Chilean wine-maker Viña Concha y Toro has launched two limited edition wines – the Chardonnay and the Pinot Noir, as part of the Marques de Casa Concho collection. Made with grapes from the Bío Bío Valley, one of Chile’s southernmost grape-growing zones, both these 2016 vintage wines taste refreshing, carrying subtle notes of the South Pacific Ocean balanced with the right amount of acidity.
Besides the two limited-edition wines, I tried four other different types of Marques de Casa Concha wines during a wine tasting session, with each derived from a vineyard of a specific origin in Chile. The taste of each wine is very much influenced by an interplay of a myriad of factors: the natural environment such as the proximity to the ocean and mountains; the layout of the vineyard; as well as the process and length of time taken to grow and enrich the grapes. This gives each wine its own unique character.
The Chardonnay, which hails from the Quebrada Seca vineyard, D.O. Limarí, Limarí valley, is light on the palate, smooth and easy to drink. The flavours of white pears and toasted hazelnuts were evident when I tasted the wine, but what I enjoyed most about the Chardonnay was the mineral notes that shone through – one could almost taste the ocean.
Next we had the limited-edition Chardonnay, which is from the Quitralmán vineyard, D.O. Bío-Bío, Bío-Bío Valley. With its bright lemon yellow appearance, this Chardonnay looked and smelled inviting before I even tasted it. It has a rich and elegant flavour, more concentrated and slightly more acidic than its predecessor. This wine would make a perfect pairing for a hearty seafood meal, with its delicious aromas of white pears and excellent vitality bringing a new depth and structure to the meal.
We moved on from the whites to the reds, first being the Pinot noir from San Julián vineyard, D.O. Limarí, Limarí valley. The Pinot Noir was a brilliant ruby red, with a flavour profile that highlighted a mélange of raspberries and strawberries. Slightly sweet to the taste, but with notes of toasted French oak – rendering its finish long, lingering, and reminiscing the mountains and countryside.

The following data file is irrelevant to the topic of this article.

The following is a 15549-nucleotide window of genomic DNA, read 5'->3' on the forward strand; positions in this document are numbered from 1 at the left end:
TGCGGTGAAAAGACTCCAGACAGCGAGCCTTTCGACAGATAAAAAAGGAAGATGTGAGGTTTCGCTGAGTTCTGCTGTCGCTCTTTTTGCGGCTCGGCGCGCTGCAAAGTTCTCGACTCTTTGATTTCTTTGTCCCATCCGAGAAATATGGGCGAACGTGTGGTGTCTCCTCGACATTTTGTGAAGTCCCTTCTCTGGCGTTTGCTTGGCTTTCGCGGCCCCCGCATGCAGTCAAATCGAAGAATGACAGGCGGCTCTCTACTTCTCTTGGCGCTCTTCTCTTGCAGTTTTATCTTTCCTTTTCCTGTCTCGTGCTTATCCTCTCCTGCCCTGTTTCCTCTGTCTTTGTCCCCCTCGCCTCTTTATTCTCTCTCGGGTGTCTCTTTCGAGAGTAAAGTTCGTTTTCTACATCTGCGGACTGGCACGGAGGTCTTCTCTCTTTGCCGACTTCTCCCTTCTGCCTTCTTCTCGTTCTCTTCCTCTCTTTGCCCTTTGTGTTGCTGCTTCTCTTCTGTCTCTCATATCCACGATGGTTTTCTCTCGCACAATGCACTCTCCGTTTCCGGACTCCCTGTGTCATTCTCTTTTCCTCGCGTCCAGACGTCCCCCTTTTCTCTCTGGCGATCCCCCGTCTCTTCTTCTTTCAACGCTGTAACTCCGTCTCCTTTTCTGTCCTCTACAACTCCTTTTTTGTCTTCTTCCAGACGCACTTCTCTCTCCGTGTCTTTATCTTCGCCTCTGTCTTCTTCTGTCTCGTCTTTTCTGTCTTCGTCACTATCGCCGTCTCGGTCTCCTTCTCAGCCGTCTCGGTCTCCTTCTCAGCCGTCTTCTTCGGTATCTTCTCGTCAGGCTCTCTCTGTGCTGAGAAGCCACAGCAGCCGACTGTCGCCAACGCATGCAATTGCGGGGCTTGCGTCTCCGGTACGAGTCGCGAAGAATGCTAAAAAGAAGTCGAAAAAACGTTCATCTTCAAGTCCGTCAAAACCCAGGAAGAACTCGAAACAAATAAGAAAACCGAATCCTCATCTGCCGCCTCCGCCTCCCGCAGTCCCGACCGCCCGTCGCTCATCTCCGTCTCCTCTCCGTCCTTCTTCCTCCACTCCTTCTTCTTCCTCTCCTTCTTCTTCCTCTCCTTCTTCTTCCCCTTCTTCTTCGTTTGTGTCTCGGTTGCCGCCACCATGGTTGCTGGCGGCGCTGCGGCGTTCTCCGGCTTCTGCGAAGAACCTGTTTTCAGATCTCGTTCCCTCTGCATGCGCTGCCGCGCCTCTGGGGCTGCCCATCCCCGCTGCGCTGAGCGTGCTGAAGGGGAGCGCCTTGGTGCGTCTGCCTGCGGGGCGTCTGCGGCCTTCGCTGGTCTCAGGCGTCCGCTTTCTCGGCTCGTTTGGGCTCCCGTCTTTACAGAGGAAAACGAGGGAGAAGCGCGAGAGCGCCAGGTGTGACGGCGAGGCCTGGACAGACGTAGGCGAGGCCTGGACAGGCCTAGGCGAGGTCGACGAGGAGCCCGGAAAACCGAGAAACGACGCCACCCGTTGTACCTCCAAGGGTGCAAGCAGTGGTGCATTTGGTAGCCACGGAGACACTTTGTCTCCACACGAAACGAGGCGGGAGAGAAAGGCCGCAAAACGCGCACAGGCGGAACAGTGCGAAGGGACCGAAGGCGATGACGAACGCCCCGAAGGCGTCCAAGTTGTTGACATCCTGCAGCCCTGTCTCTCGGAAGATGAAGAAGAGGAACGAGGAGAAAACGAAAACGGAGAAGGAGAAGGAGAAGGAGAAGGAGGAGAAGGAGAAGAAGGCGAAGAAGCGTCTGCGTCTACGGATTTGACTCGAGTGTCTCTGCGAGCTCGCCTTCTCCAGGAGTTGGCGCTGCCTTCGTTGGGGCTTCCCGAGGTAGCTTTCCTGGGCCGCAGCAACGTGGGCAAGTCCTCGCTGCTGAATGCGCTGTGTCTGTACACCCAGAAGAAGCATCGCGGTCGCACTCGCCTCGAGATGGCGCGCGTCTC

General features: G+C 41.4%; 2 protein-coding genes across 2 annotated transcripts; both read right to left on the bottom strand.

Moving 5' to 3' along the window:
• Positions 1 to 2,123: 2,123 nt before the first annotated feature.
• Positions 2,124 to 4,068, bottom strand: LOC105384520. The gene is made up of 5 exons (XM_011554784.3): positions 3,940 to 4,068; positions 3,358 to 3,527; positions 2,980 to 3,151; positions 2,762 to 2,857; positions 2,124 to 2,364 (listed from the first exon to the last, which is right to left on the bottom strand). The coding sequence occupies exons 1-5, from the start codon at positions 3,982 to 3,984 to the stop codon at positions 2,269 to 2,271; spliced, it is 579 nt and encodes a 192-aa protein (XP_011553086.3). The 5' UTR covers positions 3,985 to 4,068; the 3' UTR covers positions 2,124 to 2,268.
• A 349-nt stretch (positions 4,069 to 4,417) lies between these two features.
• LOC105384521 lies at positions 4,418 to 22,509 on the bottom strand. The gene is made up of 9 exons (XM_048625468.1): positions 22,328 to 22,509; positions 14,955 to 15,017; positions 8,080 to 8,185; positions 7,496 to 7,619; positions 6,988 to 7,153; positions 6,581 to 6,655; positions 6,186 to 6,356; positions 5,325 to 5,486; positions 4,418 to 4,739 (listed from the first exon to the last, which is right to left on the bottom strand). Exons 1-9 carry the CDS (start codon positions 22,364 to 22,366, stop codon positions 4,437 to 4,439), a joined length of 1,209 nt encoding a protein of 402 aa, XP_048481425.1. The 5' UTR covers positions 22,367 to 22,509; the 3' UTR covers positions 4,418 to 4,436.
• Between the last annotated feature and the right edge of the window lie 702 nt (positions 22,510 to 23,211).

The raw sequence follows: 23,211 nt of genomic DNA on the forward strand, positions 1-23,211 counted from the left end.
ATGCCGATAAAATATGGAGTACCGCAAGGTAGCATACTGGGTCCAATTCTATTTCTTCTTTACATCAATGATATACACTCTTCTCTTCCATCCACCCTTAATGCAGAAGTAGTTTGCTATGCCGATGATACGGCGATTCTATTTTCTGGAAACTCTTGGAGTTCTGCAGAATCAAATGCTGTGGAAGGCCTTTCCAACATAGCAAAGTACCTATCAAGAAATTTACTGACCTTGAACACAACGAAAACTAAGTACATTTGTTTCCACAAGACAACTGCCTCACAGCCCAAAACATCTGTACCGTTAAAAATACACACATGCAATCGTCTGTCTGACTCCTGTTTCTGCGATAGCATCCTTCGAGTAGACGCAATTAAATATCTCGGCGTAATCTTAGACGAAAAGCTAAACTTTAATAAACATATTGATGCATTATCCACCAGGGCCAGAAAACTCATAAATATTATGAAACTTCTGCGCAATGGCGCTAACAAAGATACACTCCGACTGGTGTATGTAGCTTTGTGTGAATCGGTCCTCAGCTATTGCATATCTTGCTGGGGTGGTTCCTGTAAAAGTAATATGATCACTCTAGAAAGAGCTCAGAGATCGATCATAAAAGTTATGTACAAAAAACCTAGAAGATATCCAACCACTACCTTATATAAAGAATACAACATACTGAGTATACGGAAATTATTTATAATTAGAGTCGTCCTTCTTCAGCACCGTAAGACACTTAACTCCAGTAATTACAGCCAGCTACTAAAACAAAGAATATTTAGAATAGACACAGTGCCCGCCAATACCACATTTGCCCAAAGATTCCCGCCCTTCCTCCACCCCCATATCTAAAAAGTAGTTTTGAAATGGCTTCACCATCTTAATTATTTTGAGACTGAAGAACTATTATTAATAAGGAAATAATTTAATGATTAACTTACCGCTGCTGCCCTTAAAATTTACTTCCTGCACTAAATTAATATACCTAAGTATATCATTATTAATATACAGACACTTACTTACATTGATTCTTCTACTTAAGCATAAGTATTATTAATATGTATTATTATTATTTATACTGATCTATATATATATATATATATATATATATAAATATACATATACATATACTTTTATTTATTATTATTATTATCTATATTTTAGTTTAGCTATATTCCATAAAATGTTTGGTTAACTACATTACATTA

This was followed by the limited-edition Pinot Noir, from the Quitralmán vineyard, D.O. Bío-Bío, Bío-Bío Valley. This Pinot Noir of a deeper red is sultrier and more complex in taste and in smell compared to the previous Pinot Noir, but still concentrated with a delicate composition of aromas of berries, incorporated with hints of oakiness. This wine would pair well with red meats, especially seared duck, and I would think it to be an ideal complement to a fine dining experience.
We also tasted the Carmenere, from the Peumo vineyard, D.O. Peumo, Cachapoal valley. This is a wine that was not known by most, with a significant resemblance in taste and smell to a Merlot. But it had a unique, slightly dry acidic taste which surprised me pleasantly as I found it to be intense with dark plums, black currents and notes of dark chocolate – a very interesting combination that worked in symphony with my wagyu beef burger.
Lastly, we tried the Cabernet Sauvignon, from the Puente Alto & Pirque vineyards, D.O. Maipo, Alto Maipo valley. This wine had a strong, dreamy aroma composed of a mixture of cherries, blackberries, cedar and smoky tar. This wine would be perfect for a family sharing a pot of hot meat stew, or a romantic dinner having steak. It has firm tannins, with a solid structure and smooth texture that made it an easy and enjoyable drink.
The portfolio of Marques de Casa Concha’s wines is rich and dynamic, a fine representation of the myriad of possibilities that Chilean wine has to offer. The wines are a delight to the palate, and I would highly recommend trying these wines if one is not familiar with or has yet to be exposed to Chilean wines.
The wines are available at NTUC Finest and 1855 The Bottle Shop in Singapore.